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Tests for paired count outcomes
  1. James A Proudfoot1,
  2. Tuo Lin1,
  3. Bokai Wang2 and
  4. Xin M Tu1,3
  1. 1 Clinical and Translational Research Institute, University of California San Diego, San Diego, California, USA
  2. 2 Departments of Biostatistics & Computational Biology and Anesthesiology, University of Rochester, Rochester, New York, USA
  3. 3 Department of Family Medicine and Public Health, University of California San Diego, San Diego, California, USA
  1. Correspondence to James A Proudfoot; jproudfoot{at}


For moderate to large sample sizes, all tests yielded pvalues close to the nominal, except when models were misspecified. The signed-rank test generally had the lowest power. Within the current context of count outcomes, the signed-rank test shows subpar power when compared with tests that are contrasted based on full data, such as the GEE. Parametric models for count outcomes such as the GLMM with a Poisson for marginal count outcomes are quite sensitive to departures from assumed parametric models. There is some small bias for all the asymptotic tests, that is,the signed-ranktest, GLMM and GEE, especially for small sample sizes. Resampling methods such as permutation can help alleviate this.

  • biostatistics
  • statistics as topic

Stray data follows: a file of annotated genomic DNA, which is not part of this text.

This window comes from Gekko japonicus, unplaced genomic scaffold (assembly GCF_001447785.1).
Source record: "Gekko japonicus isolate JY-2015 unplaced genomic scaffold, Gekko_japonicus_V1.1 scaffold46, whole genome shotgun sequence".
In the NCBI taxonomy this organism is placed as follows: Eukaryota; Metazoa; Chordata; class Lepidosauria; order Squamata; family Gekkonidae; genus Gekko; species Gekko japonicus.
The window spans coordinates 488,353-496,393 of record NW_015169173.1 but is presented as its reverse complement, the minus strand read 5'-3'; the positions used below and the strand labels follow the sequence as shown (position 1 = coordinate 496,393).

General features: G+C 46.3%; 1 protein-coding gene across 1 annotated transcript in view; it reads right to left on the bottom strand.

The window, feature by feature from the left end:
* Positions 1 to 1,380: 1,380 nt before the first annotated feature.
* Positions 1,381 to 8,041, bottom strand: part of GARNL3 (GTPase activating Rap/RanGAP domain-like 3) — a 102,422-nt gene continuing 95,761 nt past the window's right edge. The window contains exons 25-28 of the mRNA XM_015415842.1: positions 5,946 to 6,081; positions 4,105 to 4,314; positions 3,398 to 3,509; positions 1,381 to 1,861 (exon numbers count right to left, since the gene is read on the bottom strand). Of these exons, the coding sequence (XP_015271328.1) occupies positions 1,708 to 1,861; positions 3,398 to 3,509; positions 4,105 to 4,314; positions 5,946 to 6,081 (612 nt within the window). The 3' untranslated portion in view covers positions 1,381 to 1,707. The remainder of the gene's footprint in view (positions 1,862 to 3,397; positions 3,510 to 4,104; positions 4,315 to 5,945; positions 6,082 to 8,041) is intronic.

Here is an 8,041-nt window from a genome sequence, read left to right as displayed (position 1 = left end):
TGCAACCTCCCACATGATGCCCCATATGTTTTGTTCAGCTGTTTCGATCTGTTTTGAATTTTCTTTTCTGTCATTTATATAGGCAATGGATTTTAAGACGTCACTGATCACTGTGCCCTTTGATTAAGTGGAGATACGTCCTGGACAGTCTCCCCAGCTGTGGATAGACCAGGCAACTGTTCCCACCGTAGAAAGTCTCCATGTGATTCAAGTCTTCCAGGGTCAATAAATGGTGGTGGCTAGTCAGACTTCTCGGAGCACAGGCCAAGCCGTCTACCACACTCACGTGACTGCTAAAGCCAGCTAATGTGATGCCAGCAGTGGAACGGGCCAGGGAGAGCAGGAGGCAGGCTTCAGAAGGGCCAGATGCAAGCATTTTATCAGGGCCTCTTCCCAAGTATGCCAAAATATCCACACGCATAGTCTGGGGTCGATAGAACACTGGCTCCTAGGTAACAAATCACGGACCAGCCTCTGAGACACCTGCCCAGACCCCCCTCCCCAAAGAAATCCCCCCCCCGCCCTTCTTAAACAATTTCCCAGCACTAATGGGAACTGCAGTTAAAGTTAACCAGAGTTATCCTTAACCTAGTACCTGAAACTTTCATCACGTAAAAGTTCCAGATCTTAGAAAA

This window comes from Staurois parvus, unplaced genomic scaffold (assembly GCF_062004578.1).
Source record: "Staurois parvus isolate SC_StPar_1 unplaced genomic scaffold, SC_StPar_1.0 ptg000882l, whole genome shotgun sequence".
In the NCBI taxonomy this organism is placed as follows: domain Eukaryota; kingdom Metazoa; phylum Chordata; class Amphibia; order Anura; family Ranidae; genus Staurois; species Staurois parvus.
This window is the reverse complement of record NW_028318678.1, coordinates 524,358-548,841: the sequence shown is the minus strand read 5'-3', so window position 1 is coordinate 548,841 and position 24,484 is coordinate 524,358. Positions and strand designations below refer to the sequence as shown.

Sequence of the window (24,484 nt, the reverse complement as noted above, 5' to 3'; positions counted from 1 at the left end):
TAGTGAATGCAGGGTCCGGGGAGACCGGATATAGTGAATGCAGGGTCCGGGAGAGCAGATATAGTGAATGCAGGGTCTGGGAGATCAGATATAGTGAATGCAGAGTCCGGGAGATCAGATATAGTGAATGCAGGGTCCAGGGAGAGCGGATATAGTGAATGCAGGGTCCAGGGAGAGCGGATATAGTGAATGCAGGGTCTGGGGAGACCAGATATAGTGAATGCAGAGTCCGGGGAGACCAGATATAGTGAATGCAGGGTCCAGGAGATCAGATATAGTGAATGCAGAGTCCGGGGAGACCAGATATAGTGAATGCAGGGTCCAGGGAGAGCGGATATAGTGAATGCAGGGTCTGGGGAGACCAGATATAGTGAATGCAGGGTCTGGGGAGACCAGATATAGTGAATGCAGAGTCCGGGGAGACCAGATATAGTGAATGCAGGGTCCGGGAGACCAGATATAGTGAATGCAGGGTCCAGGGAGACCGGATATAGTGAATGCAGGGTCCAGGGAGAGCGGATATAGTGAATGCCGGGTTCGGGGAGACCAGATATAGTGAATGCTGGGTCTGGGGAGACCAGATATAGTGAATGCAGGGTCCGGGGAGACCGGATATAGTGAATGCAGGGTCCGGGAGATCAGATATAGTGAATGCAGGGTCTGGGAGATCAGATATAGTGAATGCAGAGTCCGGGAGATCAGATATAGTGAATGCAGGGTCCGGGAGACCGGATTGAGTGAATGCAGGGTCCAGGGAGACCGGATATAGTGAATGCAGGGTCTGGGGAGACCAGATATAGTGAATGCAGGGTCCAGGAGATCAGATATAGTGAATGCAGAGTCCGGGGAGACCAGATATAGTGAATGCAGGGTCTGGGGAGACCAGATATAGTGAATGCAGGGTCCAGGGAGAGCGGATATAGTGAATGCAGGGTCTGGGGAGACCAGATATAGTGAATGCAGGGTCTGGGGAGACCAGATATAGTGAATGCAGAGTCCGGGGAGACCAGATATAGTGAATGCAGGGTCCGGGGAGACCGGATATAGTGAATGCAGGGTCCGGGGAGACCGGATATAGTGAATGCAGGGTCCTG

• epidemiologic methods
  • investigative techniques
  • analytical, diagnostic and therapeutic

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  • Contributors JAP directed all simulation studies, ran some of the simulation examples and helped edit and finalise the manuscript. TL helped run some of the simulation examples and drafted some parts of the manuscript. BW helped check some of the simulation study results and draft part of the simulation results. XMT helped draft and finalise the manuscript.

  • Funding The report was partially supported by the National Institutes of Health, Grant UL1TR001442 of CTSA funding.

  • Disclaimer The content is solely the responsibility of the authors and does not necessarily represent the official views of the NIH.

  • Competing interests None declared.

  • Patient consent Not required.

  • Provenance and peer review Not commissioned; externally peer reviewed.

  • Data statement No additional data are available.

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